# Solve $(x+1)3^x > 3^{x+1}$

I'm only at a college algebra level (pre-calculus) and am having a hard time knowing what steps to perform to solve this as x is both an exponent and at the base level. I put this into a calculator and got x = 2 but I'd like to know how to perform the steps. I know logs are involved but haven't been able to figure it out. Here is the problem again $$(x + 1)3^x > 3^{x+1}$$ Any help is greatly appreciated :)

## 4 Answers

HINT:

$$3^x>0$$ for all $$x$$. Therefore, you can divide both sides by $$3^x$$ without changing the inequality. Logs should not be involved in simplifying this inequality.

Also, $$3^{x+1} = 3^x\cdot 3^1$$

$$(x+1)3^x>3^x\cdot3$$ dividing by $$3^x$$ you get: $$(x+1)\gt 3$$ for $$x\gt 2$$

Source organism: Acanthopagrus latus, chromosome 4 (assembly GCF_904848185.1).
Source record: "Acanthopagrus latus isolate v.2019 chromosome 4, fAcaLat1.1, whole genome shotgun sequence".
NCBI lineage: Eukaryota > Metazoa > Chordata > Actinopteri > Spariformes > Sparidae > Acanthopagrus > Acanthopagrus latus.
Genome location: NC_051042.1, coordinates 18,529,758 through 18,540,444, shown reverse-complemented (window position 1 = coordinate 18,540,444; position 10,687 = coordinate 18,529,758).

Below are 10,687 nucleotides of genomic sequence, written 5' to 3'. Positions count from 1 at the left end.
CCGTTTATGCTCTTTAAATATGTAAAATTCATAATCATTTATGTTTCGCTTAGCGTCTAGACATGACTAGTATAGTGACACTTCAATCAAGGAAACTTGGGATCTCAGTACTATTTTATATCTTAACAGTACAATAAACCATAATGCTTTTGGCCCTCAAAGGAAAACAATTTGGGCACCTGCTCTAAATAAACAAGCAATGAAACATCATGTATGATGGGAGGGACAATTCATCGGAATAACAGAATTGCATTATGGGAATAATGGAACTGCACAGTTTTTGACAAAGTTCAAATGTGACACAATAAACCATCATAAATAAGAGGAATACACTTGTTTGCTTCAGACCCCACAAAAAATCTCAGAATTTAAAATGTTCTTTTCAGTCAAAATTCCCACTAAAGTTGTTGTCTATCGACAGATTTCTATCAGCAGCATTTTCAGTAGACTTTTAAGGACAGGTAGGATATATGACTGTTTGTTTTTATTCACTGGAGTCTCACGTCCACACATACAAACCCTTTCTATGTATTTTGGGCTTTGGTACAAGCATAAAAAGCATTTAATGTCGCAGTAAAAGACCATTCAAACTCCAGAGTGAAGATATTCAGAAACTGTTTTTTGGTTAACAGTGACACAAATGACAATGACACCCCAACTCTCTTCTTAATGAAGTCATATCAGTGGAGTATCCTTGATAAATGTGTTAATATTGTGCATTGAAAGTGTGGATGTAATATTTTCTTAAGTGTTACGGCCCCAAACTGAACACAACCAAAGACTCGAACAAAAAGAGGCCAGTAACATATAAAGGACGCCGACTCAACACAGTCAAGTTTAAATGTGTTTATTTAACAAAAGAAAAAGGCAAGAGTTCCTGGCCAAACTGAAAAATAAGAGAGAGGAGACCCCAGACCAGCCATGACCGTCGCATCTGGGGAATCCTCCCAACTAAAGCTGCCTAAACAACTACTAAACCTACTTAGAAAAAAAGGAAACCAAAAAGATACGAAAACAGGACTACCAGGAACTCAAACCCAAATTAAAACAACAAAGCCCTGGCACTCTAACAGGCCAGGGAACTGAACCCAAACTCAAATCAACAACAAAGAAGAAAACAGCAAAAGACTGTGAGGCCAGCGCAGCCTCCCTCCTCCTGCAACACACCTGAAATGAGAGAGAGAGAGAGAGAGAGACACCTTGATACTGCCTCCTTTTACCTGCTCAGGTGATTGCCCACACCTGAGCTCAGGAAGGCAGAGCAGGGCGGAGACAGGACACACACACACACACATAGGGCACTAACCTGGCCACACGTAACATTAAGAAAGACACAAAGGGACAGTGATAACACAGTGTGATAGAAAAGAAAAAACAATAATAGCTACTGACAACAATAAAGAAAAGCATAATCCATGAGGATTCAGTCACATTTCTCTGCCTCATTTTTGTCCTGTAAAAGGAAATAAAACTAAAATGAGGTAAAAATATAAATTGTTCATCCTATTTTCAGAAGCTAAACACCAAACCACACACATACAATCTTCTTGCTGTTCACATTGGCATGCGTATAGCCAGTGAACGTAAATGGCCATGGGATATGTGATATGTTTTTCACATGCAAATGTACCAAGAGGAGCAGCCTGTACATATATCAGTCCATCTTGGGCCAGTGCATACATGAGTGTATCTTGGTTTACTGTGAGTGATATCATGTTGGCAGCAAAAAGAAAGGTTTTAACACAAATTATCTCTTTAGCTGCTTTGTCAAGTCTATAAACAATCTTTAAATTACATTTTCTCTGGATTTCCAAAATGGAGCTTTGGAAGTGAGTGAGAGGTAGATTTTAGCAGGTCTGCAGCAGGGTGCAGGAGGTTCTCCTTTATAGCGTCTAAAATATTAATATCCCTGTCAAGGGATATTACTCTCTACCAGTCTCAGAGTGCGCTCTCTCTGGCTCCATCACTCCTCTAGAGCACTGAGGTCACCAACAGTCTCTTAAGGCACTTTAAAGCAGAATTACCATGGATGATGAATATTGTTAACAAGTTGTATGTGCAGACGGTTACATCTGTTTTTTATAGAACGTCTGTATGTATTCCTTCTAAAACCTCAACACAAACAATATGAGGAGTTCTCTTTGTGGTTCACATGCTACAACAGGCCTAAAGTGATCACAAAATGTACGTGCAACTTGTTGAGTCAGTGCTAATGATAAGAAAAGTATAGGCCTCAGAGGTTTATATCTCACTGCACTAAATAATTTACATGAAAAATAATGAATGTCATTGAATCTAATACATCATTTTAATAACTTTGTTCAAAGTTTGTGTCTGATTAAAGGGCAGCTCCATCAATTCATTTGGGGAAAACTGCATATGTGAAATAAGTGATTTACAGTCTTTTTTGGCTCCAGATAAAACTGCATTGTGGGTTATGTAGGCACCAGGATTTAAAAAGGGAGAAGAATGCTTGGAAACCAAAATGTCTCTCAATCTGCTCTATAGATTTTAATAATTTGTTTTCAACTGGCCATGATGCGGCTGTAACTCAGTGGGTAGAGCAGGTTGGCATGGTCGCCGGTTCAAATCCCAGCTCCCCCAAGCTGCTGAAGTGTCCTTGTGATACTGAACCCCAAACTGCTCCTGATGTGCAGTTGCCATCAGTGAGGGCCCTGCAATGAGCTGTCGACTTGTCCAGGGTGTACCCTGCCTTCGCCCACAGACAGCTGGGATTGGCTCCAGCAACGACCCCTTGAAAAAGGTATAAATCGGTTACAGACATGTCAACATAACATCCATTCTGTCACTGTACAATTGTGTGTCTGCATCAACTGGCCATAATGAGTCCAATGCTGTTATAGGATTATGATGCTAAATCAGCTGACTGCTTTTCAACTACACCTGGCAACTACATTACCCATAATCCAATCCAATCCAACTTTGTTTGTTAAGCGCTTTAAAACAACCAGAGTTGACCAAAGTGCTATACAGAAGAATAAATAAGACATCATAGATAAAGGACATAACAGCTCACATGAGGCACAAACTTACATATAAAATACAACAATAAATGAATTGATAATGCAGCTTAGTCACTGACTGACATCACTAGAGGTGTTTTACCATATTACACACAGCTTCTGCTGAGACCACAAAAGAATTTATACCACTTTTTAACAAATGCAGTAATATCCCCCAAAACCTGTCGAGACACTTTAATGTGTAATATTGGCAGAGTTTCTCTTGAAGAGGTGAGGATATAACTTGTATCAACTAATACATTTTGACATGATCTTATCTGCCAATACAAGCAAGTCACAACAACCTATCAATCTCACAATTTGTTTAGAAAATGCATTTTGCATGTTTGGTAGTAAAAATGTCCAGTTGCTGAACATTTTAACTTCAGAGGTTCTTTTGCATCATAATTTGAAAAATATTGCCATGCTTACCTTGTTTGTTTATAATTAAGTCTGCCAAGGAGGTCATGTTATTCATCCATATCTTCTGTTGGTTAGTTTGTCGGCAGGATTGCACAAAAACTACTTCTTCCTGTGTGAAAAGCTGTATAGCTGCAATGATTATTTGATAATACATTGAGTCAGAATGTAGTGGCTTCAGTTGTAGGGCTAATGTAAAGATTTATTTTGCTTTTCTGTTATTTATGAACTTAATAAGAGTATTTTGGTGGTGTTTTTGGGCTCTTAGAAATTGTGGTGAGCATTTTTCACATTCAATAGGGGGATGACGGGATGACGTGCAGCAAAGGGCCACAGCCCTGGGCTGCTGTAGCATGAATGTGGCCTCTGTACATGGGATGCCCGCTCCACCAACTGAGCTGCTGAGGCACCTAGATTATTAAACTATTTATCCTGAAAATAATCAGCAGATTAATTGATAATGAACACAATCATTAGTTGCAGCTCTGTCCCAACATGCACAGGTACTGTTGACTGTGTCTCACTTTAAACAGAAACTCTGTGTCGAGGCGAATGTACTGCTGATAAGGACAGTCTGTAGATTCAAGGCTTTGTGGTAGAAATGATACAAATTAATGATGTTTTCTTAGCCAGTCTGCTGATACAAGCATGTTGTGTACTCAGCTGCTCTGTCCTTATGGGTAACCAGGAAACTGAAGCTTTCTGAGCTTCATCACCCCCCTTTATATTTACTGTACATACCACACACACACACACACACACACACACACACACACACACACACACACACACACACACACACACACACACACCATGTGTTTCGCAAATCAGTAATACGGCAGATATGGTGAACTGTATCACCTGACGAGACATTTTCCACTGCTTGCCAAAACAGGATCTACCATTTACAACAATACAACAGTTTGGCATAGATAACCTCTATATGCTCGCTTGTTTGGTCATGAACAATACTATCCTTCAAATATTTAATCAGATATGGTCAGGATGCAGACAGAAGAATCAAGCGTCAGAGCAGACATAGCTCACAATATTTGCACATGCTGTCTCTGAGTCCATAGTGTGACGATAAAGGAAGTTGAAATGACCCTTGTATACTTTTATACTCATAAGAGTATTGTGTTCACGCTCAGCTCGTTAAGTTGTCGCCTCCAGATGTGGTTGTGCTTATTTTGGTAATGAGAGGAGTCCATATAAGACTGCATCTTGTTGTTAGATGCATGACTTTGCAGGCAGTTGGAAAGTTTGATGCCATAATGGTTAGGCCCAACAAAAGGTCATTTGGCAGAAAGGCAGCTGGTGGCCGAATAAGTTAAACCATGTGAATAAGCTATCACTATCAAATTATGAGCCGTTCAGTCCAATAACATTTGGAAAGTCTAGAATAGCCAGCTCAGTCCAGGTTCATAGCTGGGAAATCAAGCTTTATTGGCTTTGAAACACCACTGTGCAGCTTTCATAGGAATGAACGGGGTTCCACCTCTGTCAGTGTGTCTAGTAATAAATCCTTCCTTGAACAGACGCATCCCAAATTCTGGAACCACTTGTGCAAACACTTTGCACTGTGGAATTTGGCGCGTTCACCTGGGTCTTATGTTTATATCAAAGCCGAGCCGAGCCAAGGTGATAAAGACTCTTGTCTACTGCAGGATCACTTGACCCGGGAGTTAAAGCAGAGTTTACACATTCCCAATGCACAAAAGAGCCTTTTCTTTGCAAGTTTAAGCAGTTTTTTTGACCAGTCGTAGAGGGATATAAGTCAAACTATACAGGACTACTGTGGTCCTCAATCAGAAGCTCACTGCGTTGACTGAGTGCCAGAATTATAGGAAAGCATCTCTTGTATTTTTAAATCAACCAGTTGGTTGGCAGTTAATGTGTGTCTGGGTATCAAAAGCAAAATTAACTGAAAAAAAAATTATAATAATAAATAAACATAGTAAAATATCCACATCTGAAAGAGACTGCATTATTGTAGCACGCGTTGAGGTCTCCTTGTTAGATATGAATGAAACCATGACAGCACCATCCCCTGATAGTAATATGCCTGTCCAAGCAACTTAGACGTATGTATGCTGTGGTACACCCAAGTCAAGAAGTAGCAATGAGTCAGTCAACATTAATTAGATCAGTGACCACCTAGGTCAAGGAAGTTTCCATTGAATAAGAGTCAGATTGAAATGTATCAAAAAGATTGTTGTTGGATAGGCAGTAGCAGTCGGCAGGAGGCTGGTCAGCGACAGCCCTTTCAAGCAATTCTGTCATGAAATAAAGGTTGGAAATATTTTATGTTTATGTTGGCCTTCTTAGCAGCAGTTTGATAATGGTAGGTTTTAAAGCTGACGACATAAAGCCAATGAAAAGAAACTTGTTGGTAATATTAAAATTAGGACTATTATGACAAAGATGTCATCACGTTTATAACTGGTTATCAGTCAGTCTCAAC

$$(x+1)3^x> 3^{x+1}=3\cdot3^x$$.

By subtracting $$3\cdot3^x$$ from both sides we get $$(x-2)3^x>0$$

As $$3^x$$ is a positive real number for every real-valued $$x$$, we are able to divide both side by $$3^x$$ leaving us with $$x-2>0$$ which has the solution of $$x>2$$.

Taking from @Vanwij's approach:

We have \begin{align}(x+1)3^x&>3^{x+1}\\ (x+1)3^x-3^{x+1}&>0\\ 3^x[(x+1)-3]&>0\\ 3^x(x-2)&>0 \end{align}

Let $$y=3^x(x-2)$$. The $$x$$-intercept of the function $$y$$ is $$x=2$$. As such, solving using an interval table, we have $$\begin{array}{|c|c|c|c|} \hline & 3^x & x-2 & \text{Sign of}\ y \\ \hline x<2 & + & - & - \\ \hline x=2 & + & 0 & 0 \\ \hline x>2 & + & + & +\\ \hline \end{array}$$

Since we are looking for $$y>0$$, the only interval that satisfies the inequality is $$\boxed{x>2}$$.